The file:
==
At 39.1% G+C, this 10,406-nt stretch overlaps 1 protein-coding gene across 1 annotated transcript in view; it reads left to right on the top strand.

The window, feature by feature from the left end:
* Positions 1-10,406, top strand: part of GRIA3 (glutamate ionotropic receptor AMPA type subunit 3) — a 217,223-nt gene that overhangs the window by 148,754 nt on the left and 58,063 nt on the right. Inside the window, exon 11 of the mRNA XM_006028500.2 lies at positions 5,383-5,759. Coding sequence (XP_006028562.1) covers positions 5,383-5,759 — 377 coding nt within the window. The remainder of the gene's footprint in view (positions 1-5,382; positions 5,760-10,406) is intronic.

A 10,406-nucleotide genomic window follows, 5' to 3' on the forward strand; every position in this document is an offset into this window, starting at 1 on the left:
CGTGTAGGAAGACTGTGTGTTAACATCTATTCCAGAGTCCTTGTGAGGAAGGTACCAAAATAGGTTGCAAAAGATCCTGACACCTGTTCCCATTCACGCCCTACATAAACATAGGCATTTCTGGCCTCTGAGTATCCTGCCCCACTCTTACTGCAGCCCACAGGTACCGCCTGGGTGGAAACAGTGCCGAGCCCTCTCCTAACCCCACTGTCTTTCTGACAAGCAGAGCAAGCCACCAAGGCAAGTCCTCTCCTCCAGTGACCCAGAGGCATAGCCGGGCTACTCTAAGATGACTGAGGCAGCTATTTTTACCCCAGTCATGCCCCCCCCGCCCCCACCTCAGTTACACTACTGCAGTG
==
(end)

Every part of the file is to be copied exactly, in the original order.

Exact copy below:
At 39.1% G+C, this 10,406-nt stretch overlaps 1 protein-coding gene across 1 annotated transcript in view; it reads left to right on the top strand.

The window, feature by feature from the left end:
* Positions 1-10,406, top strand: part of GRIA3 (glutamate ionotropic receptor AMPA type subunit 3) — a 217,223-nt gene that overhangs the window by 148,754 nt on the left and 58,063 nt on the right. Inside the window, exon 11 of the mRNA XM_006028500.2 lies at positions 5,383-5,759. Coding sequence (XP_006028562.1) covers positions 5,383-5,759 — 377 coding nt within the window. The remainder of the gene's footprint in view (positions 1-5,382; positions 5,760-10,406) is intronic.

A 10,406-nucleotide genomic window follows, 5' to 3' on the forward strand; every position in this document is an offset into this window, starting at 1 on the left:
CGTGTAGGAAGACTGTGTGTTAACATCTATTCCAGAGTCCTTGTGAGGAAGGTACCAAAATAGGTTGCAAAAGATCCTGACACCTGTTCCCATTCACGCCCTACATAAACATAGGCATTTCTGGCCTCTGAGTATCCTGCCCCACTCTTACTGCAGCCCACAGGTACCGCCTGGGTGGAAACAGTGCCGAGCCCTCTCCTAACCCCACTGTCTTTCTGACAAGCAGAGCAAGCCACCAAGGCAAGTCCTCTCCTCCAGTGACCCAGAGGCATAGCCGGGCTACTCTAAGATGACTGAGGCAGCTATTTTTACCCCAGTCATGCCCCCCCCGCCCCCACCTCAGTTACACTACTGCAGTG